Achebe and Friends at Umuahia

Achebe and Friends at Umuahia

The Making of a Literary Elite

Terri Ochiagha

Personal eBook

James Currey




The author meticulously contextualises the experiences of Achebe and his peers as students at Government College Umuahia and argues for a re-assessment of this influential group of Nigerian writers in relation to the literary culture fostered by the school and its tutors.
This is the first in-depth scholarly study of the literary awakening of the young intellectuals who became known as Nigeria's "first-generation" writers in the post-colonial period. Terri Ochiagha's research focuses on Chinua Achebe, Elechi Amadi, Chike Momah, Christopher Okigbo and Chukwuemeka Ike, and also discusses the experiences of Gabriel Okara, Ken Saro-Wiwa and I.C. Aniebo, in the context of their education in the 1930s, 1940s and 1950s at Government College, Umuahia. The author provides fresh perspectives on Postcolonial and World literary processes, colonial education in British Africa, literary representations of colonialism and Chinua Achebe's seminal position in African literature. She demonstrates how each of the writers used this very particular education to shape their own visions of the world in which they operated and examines the implications that this had for African literature as a whole.

Supplementary material is available online of some of the original sources. See:

Terri Ochiagha holds one of the prestigious British Academy Newton International Fellowships (2014-16) hosted by the School of English, University of Sussex. She was previously a Senior Associate Member of St Antony's College, University of Oxford.


10 black and white, 1 line illustrations
216 pages
23.4x15.6 cm
African Articulations
Personal eBook, 9781782045182, April 2015
Hardback, 9781847011091, April 2015
Library eBook
James Currey
BISAC LIT004010, HIS001050, EDU016000
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Table of Contents

Introduction: The Umuahian Connection - Terri Ochiagha
Laying the Foundation: The Fisher Days, 1929-1939
"The Eton of the East": William Simpson and the Umuahian Renaissance
Studying the Humanities at Government College, Umuahia
Young Political Renegades: Nationalist Undercurrents at Government College, Umuahia, 1944-1945
"Something New in Ourselves": First Literary Aspirations
The Dangerous Potency of the Crossroads: Colonial Mimicry in Ike, Momah & Okigbo's Reimaginings of the Primus Inter Pares Years
An Uncertain Legacy: I.N.C. Aniebo and Ken Saro-Wiwa in the Umuahia of the 1950s
The Will to Shine as One: Affiliation and Friendship beyond the College Walls


Offers compelling insights into the development of Nigeria's most celebrated writers, and provides a much-needed account of how their education at Umuahia contributed to their success. TIMES LITERARY SUPPLEMENT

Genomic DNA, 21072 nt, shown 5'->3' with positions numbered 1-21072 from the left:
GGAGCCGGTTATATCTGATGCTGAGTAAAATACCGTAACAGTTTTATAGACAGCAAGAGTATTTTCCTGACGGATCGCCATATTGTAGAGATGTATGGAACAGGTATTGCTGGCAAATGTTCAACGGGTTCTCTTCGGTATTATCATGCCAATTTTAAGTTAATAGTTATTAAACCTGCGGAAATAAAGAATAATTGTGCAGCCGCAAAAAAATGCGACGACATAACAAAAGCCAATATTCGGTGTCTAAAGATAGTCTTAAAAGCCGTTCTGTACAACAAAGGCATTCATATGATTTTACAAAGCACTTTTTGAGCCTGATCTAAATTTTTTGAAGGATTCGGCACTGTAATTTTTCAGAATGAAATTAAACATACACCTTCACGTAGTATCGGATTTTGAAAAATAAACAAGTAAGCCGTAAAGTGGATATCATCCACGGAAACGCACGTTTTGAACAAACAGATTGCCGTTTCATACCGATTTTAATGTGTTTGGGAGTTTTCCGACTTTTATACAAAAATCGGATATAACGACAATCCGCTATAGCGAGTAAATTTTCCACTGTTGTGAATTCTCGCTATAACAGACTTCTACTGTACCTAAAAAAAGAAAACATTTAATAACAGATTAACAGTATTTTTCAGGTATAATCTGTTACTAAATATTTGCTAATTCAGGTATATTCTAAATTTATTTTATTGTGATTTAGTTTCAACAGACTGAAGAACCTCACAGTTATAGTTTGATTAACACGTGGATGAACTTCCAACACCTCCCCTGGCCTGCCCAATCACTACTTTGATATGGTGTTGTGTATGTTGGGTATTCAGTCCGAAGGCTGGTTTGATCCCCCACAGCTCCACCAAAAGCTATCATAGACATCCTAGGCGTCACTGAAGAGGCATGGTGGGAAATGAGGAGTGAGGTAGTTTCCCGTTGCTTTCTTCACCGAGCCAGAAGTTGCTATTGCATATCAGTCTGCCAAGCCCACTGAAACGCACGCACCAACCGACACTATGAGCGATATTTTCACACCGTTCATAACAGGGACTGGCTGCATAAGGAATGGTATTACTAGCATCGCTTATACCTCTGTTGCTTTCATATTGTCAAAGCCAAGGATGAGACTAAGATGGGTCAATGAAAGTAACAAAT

Proof that that education has the power to change the world can be found in the story told in this groundbreaking book. TIMES EDUCATIONAL SUPPLEMENT

Groundbreaking on many fronts. Not only is it "the first in-depth scholarly study of the literary awakening of the young intellectuals who became known as Nigeria's 'first-generation' writers in the post-colonial period"; it also, subtly, proposes a new framework for receiving and interrogating the works of said writers. TORCH

A major study....this book is a new perspective on British colonial education in Nigeria and the development of Nigeria's modern literature, especially in the way the writers' visions were shaped to re-inscribe African literature. AFRICA BOOK LINK

Focusing on the emergence of an African elite at Government College Umuahia and their turn to literature as a mode of self-expression, Terri Ochiagha's Achebe and Friends answers one of the outstanding questions in African literary history: Why did the most important group of pioneer writers emerge from one institution in Eastern Nigeria in the last decades of colonial rule? Ochiagha combines the archival skills of a cultural historian with the sensibilities of a literary critic to produce perhaps one of the most important commentaries on African literature in recent years. This is a remarkable book on the origins of African literature and an unmatched model of how to do the literary history of the postcolonial world. SIMON GIKANDI, Robert Schirmer Professor of English, Princeton University

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